Robot design traditionally separates the body geometry from the mechanics of the gait, but they both have a profound effect upon one another. What if you could play with both at once, and crank out useful prototypes cheaply using just about any old 3D printer? That’s where Interactive Robogami comes in. It’s a tool from MIT’s Computer Science and Artificial Intelligence Laboratory (CSAIL) that aims to let people design, simulate, and then build simple robots with a “3D print, then fold” approach. The idea behind the system is partly to take advantage of the rapid prototyping afforded by 3D printers, but mainly it’s to change how the design work is done.
To make a robot, the body geometry and limb design are all done and simulated in the Robogami tool, where different combinations can have a wild effect on locomotion. Once a design is chosen, the end result is a 3D printable flat pack which is then assembled into the final form with a power supply, Arduino, and servo motors.
A white paper is available online and a demonstration video is embedded below. It’s debatable whether these devices on their own qualify as “robots” since they have no sensors, but as a tool to quickly prototype robot body geometries and gaits it’s an excitingly clever idea.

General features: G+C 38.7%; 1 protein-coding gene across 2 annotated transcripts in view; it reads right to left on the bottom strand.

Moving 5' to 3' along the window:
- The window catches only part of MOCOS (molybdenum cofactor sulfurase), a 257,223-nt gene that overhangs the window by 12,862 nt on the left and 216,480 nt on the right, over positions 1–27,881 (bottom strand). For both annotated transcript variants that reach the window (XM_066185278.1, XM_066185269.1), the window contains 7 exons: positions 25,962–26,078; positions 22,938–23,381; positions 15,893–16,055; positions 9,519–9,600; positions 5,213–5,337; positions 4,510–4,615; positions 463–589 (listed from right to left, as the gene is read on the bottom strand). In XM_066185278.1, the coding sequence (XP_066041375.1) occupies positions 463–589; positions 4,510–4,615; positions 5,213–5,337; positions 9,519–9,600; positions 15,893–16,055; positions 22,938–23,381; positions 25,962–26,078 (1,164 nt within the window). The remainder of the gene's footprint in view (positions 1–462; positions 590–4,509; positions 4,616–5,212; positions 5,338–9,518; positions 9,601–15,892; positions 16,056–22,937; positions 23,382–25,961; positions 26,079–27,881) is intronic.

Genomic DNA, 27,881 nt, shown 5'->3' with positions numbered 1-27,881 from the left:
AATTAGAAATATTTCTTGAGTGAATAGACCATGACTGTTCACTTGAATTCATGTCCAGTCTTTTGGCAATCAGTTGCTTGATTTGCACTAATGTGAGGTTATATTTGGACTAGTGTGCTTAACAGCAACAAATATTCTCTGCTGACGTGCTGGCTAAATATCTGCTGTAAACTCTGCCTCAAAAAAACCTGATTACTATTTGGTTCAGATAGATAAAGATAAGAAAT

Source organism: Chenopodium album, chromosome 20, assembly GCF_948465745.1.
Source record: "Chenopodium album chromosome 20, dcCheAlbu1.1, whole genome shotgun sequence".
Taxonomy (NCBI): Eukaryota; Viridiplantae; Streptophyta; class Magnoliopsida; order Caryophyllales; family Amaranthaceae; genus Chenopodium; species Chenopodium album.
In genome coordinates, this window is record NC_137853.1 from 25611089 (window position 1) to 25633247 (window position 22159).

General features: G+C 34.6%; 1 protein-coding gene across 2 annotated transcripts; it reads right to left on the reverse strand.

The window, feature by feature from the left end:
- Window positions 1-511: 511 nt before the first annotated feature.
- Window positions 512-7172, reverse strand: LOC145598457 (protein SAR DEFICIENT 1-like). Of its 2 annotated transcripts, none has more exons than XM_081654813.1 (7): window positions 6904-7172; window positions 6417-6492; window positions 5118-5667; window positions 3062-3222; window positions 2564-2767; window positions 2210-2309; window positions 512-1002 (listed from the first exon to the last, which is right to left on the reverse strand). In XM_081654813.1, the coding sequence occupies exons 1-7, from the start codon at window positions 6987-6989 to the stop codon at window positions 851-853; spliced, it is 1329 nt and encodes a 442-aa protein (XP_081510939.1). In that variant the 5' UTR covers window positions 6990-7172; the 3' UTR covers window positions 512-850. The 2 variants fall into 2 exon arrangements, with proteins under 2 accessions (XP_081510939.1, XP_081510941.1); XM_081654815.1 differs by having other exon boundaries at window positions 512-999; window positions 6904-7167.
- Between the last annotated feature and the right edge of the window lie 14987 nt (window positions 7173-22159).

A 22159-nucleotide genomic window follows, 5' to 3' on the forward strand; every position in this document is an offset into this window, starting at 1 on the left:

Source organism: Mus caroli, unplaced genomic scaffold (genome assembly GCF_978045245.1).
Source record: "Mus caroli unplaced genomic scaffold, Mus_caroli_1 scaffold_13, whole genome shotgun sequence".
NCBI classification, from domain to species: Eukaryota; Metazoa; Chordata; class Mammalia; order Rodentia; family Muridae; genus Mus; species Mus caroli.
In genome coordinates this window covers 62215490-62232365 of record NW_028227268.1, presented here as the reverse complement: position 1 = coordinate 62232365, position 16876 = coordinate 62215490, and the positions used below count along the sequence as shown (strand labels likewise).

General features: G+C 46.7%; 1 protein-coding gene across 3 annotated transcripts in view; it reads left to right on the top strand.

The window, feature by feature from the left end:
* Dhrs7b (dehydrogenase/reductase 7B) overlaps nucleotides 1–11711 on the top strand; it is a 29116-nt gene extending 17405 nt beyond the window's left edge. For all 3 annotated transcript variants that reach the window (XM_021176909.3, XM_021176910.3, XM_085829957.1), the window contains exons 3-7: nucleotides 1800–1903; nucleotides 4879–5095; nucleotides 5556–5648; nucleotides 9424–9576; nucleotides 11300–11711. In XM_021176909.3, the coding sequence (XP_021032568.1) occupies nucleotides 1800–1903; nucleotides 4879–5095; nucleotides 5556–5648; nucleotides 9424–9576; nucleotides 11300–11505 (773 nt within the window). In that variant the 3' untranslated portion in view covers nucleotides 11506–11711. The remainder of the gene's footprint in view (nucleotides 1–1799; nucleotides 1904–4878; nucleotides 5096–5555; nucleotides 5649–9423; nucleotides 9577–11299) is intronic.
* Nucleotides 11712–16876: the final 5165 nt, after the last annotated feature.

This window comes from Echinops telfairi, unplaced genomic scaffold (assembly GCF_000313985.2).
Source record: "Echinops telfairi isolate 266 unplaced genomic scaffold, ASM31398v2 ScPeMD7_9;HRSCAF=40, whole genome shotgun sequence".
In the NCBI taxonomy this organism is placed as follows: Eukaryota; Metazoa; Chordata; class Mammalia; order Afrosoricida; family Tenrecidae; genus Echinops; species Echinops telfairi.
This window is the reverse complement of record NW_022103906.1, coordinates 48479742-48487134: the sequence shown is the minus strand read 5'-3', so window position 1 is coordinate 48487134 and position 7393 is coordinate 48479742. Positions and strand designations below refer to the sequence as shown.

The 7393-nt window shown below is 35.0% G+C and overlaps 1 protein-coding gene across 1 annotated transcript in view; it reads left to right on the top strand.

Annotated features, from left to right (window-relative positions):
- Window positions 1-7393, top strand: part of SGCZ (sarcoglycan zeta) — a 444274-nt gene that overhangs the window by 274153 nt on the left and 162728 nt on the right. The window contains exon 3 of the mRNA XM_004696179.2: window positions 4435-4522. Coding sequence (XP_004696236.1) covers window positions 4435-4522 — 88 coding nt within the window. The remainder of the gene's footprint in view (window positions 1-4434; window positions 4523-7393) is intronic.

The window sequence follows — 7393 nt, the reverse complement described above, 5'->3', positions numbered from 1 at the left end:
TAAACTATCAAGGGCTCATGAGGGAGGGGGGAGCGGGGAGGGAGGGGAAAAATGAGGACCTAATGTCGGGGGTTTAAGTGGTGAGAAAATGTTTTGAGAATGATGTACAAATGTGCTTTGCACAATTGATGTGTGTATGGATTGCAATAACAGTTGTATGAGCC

[Matt] was looking for a project for his senior industrial design studio at Wentworth Institute of Technology. He ended up designing a clever lamp that can be flat packed. [Matt] started by drawing out designs on paper. He really liked the idea of combining curves with straight lines, but he wanted to translate his two-dimensional drawings into a three-dimensional shape.
Having access to a laser cutter made the job much easier than it could have been and allowed [Matt] to go through many designs for the lamp frame. The two main pieces were cut from acrylic and include mounting pegs for the elastic bands. The two plastic pieces are designed to slot together, forming a sort of diamond shape.
The final version of the lamp required that the elastic bands had holes punched in them for mounting. The holes were placed over the small pegs to keep the bands in place. [Matt] used 3/4″ industrial elastic bands for this project. He then used a 120V 15W candelabra light bulb to illuminate the lamp. The final design is not only beautiful, but it can be flat packed and manufactured inexpensively.